NATIONAL REPORT—Opinions vary in the industry on the recent announcement by Airbnb that it has signed an agreement to acquire last-minute hotel-booking service HotelTonight.
Revealed earlier this month, Airbnb explained that the move would accelerate its work to build an end-to-end travel platform that serves everyone; meet demand from—and for—boutique hotels; and support its home hosts. Once the acquisition is complete, Sam Shank, co-founder and CEO of HotelTonight, will report to Greg Greeley, Airbnb’s president of Homes, and lead the boutique hotel category.
The move didn’t surprise Cindy Estis Green, CEO/co-founder of Kalibri Labs. “It was clear Airbnb was moving into the hotel space,” she said. “It has to do that with the heavy competition it is getting in short-term rentals from the OTAs; it seemed inevitable that Airbnb would expand its offerings. It already signaled a move into boutique and independent hotels last year and needs to have a robust offering to satisfy and expand its consumer base.”
She doesn’t see this as Airbnb’s only move in the space. “I anticipate it will continue to challenge the legacy OTA market position,” she said. “It is doing this by offering a broader experience—destination services, transportation—and Airbnb will try to meet travelers’ needs beyond accommodations. It’s how they can win against the legacy OTA model.”
The move was also no surprise to Michael W. Nixon, chief development officer/president, Expotel Hospitality. “It did not come as a shock to me,” he said. “While Airbnb started off as—and remains—a disruptor in the hotel industry, it has struggled lately to maintain the easy path to wealth that it started on. To me, it signals that its technology and thought patterns want to stay in the accommodations business, but Airbnb knows it has to change how it does that.”
Although the move didn’t shock Nixon, that doesn’t mean that he thinks it’s the right one. “I see the whole thing as a bit of a desperate act on the part of Airbnb,” he said. “Bad press about substandard accommodations, video recording equipment in some owners’ units and the pressure from the hotel industry and state regulators for Airbnb owners to comply with the same lodging requirements as everyone else have probably hit their pockets pretty hard.”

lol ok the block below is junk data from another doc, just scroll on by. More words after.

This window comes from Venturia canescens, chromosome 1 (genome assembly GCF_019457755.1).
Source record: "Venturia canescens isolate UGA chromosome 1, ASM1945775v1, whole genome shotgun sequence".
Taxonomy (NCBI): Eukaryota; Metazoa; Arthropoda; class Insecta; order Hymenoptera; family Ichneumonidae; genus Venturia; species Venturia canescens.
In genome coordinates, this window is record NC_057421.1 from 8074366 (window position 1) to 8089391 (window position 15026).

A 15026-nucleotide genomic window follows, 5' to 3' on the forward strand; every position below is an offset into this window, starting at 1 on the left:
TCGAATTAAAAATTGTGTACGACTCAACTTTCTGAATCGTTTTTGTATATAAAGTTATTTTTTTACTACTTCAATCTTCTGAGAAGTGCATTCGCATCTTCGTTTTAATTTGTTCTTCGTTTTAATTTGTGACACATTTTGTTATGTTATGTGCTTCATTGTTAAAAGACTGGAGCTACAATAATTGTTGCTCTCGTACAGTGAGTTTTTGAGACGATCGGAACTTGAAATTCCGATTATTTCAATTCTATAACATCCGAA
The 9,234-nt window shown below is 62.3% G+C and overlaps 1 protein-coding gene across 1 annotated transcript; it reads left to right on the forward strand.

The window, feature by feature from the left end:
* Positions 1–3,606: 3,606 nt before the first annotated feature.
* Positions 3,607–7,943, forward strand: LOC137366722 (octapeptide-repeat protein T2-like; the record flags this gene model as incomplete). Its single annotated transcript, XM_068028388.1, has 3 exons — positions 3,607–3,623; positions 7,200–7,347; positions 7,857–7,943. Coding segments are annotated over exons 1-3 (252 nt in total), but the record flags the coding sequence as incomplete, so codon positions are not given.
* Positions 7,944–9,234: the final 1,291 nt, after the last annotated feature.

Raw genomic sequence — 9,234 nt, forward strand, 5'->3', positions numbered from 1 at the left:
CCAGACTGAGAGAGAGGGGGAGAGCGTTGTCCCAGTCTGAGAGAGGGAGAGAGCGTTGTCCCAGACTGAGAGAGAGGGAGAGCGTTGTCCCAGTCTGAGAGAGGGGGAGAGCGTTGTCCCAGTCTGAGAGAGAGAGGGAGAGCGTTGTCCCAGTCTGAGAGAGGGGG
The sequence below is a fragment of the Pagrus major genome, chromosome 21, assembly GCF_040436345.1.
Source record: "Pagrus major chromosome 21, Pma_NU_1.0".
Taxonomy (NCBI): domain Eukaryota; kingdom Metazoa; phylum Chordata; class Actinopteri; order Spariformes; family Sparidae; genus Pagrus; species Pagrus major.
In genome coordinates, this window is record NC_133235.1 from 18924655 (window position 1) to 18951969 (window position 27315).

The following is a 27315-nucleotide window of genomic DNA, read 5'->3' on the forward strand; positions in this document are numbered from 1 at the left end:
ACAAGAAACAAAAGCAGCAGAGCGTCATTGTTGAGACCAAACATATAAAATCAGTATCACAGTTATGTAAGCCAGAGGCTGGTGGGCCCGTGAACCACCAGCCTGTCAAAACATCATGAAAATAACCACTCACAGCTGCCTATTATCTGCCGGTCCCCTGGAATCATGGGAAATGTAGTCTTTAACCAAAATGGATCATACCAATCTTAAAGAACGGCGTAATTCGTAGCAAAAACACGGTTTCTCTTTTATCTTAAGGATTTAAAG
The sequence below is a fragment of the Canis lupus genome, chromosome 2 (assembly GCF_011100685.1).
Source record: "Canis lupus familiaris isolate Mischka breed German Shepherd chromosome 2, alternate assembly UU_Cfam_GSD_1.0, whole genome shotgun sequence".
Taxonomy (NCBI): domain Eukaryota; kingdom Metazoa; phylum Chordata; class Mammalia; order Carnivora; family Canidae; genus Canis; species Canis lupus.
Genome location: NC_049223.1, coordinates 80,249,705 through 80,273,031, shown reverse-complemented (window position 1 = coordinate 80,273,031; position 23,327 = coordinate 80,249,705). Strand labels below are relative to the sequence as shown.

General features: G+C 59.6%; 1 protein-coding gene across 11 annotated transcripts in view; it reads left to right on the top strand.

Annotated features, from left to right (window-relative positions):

Robert Habeeb, president and CEO, Maverick Hotels and Restaurants, added, “The purchase of HotelTonight signals a further incursion into the traditional hotel space by Airbnb.”
While Airbnb has said the HotelTonight app and website will continue to operate as it does today, Habeeb noted, “[If] a hybrid [platform]emerges offering both hotel rooms and alternative accommodations, that could present a challenge for hotels as they compete for value-conscious consumers.”
Remarking on how this will affect the industry, C.A. Anderson, senior managing director, The Plasencia Group, noted, “There are so many dynamics at play in acquiring customers in the hotel space—OTAs, the proliferation of segmentation among the big brands, Airbnb, and so on. Customer acquisition is one of the top objectives among players in the lodging arena. With the acquisition of HotelTonight, Airbnb is strengthening its ability to reach a broader group of travelers and is providing them an even greater diversity of options—the end-to-end travel experience, as they so often say.
“The acquisition of the HotelTonight platform will allow Airbnb access to some of the supply previously locked away from their access, such as rooms in branded hotels,” he continued. “This purchase also plays directly into its IPO strategy of providing a more expanded and diversified lodging platform for future investors. This move is of significant benefit to the hotel owner and traveling public, and is a bit of a poke-in-the-eye to traditional brands and OTAs.”
Robert Cole, founder of RockCheetah and a Phocuswright analyst, views the move as a win for both sides of the purchase. “An acquisition by Airbnb is probably the ideal exit for the HotelTonight team,” he said. “Certainly, it looks like a win for Sam Shank as he will be leading Airbnb’s boutique hotel division—especially with the prospect of Airbnb going public.”